Thus died the famous Mr. Rutherford, who may justly be accounted among the sufferers of that time; for surely he was a martyr both in his own design and resolution, and by the design and determination of men. Few men ever ran so long a race without cessation, so constantly, so unweariedly, and so unblameably. Two things, rarely to be found in one man, were eminent in him, viz, a quick invention and sound judg. ment, and these accompanied with a homely but clear expression, and graceful elocution; so that such as knew him best were in a strait whether to admire him most for his penetrating wit and sublime genius in the schools, and peculiar exactness in disputes and matters of controversy, or his familiar condescension in the pulpit, where he was one of the most moving and affectionate preachers in his time, or perhaps in any age of the church.—To sum up all in a word, He seems to be one of the most resplendent lights that ever arose in this horizon.

In all his writings he breathes the true spirit of religion, but in his every way admirable Letters, he seems to have outdone himself, as well as every body else, which, although jested on by the profane wits of the age, because of some homely and familiar expressions in them, it must be owned by all who have any relish for true piety, that they contain such sublime flights of devotion, that they must at once ravish and edify every sober, serious, and understanding reader.

Among the posthumous works of the laborious Mr Rutherford are his Letters; the Trial and Triumph of Faith; Christ's Dying and Drawing of Sinners, &c, and a Discourse on Prayer ; all in octavo. A Discourse on the Covenant; on Liberty of Conscience; A Survey of Spiritual Antichrist ; A Survey of Antinomianism ; Antichrist Stormed ; and several other controverted pieces, such as Lex Rex; the Due Right of Church Government; the Divine Right of Church Government; and Peaceable Plea for Presbytery; are for the most part in quarto, as also his Summary of Church Discipline, and a Treatise on the Divine Influence of the Spirit. There are also a variety of his Sermons in print, some of which were preached before both houses of parliament annis 1644 and 1645. He wrote also upon Providence, but that being in Latin, is only

in the hands of a few; as are also the greater part of his works, being so seldom republished. There is also a volume of Sermons, Sacramental Discourses, &c.

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What tongue ! What pen, or skill of men
Can famous Rutherford commend!
His learning justly rais'd his fame,
True goodness did adorn his name:
He did converse with things above,
Acquainted with Emmanuel's love.
Most orthodox he was, and sound,
And many errors did confound.
For Zion's king, and Zion's cause,
And Scotland's covenanted laws,
Most constantly he did contend,
Until his time was at an end.
At last he wan to the full fruition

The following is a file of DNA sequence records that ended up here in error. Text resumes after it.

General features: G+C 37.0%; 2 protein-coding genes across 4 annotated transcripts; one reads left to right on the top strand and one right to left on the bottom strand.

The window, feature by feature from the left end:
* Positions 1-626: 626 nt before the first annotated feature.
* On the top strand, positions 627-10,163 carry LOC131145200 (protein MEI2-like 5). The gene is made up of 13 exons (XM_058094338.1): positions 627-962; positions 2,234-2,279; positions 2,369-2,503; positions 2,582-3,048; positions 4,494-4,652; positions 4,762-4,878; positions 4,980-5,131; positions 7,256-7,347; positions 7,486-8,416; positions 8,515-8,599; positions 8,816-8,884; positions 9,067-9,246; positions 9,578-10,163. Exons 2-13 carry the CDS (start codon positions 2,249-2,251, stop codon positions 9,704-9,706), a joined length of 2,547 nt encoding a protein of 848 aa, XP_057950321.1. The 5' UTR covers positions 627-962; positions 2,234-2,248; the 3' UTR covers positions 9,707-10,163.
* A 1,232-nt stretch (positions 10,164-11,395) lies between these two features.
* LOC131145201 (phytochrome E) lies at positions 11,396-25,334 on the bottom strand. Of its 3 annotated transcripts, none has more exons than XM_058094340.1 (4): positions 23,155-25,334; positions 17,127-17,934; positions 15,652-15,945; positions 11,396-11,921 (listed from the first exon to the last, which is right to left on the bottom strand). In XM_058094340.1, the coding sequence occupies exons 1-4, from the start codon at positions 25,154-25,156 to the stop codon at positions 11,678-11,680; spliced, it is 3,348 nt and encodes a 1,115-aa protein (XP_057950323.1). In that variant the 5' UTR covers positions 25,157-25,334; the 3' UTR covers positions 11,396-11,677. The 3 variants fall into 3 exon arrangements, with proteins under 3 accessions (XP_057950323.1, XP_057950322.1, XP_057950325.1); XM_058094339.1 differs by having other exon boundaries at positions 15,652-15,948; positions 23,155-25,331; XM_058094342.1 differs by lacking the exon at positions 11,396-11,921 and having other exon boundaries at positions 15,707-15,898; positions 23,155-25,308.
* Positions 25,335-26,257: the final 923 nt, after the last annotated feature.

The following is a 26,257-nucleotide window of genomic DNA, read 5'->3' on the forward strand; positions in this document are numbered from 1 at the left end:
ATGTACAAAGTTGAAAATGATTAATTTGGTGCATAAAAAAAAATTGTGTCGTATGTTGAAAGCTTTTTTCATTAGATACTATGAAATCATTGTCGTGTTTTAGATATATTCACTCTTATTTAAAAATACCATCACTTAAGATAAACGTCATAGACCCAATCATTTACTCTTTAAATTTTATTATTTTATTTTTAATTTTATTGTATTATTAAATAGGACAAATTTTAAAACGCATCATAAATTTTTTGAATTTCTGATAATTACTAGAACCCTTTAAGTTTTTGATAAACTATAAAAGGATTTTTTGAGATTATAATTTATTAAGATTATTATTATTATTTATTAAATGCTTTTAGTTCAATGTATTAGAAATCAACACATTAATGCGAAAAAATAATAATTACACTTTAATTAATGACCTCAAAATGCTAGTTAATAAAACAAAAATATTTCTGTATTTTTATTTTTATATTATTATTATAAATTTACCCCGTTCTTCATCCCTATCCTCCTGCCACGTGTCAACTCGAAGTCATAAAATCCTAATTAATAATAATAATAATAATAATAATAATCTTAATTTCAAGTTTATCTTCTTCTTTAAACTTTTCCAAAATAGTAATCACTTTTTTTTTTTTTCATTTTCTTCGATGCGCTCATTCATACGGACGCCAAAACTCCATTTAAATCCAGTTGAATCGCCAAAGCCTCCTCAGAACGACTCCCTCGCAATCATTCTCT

Of that which he had seen in vision.

October 9th, 1735.

W. W.


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this grape;

In each of these Epistles thou mayest perceive, how the Writer's heart is
inflamed with a holy fire; and how his soul ascends in the smoke: as
snatched up to heaven, and caught up above all that is below God: 0
how much drops from his pen above the ordinary attainments and expe-
rience, even of such who seem to have out-run others ! So that in re-
spect of us, this angel of the church speaks as one standing already in the
choir of angels, or as an angel come down from heaven among men,
to give us some account of what they are doing above. And thus leav-
ing thee to peruse what is made public for thy edification; and to press
pomegranate and

and to suck till thou find thy soul refreshed with its spiced wine; and wishing thee an experimental knowledge of that surpassing and inconceivable sweetness which is in the fruition of God, and to be enjoyed in a fellowship with the Father, and with his Son Jesus Christ, and a full draught of these pure streams of solid joy and consolation, wherein the soul of this saint swimmed, and which run through these lines; without which, while he speaks as coming forth out of the king's banqueting house, to persuade thee to go in thither, and feast and bathe thy soul in the same pure delights, and permanent pleasures, whereon he fed, and which flow in upon the soul and overflow it, while the saint finds himself, with his Beloved's left hand under his head, and his right hand embracing him, he will be to thee a barbarian, I shall only wish and beg, that thou wouldest seriously seek of God, the same thing for him, who seeks this for thee, and hath this design in the pains taken in publishing these Letters, if thou be thereby provoked to seek till thou find; this is that adequate recompense which he seeks, earnestly intreats, and expects, who is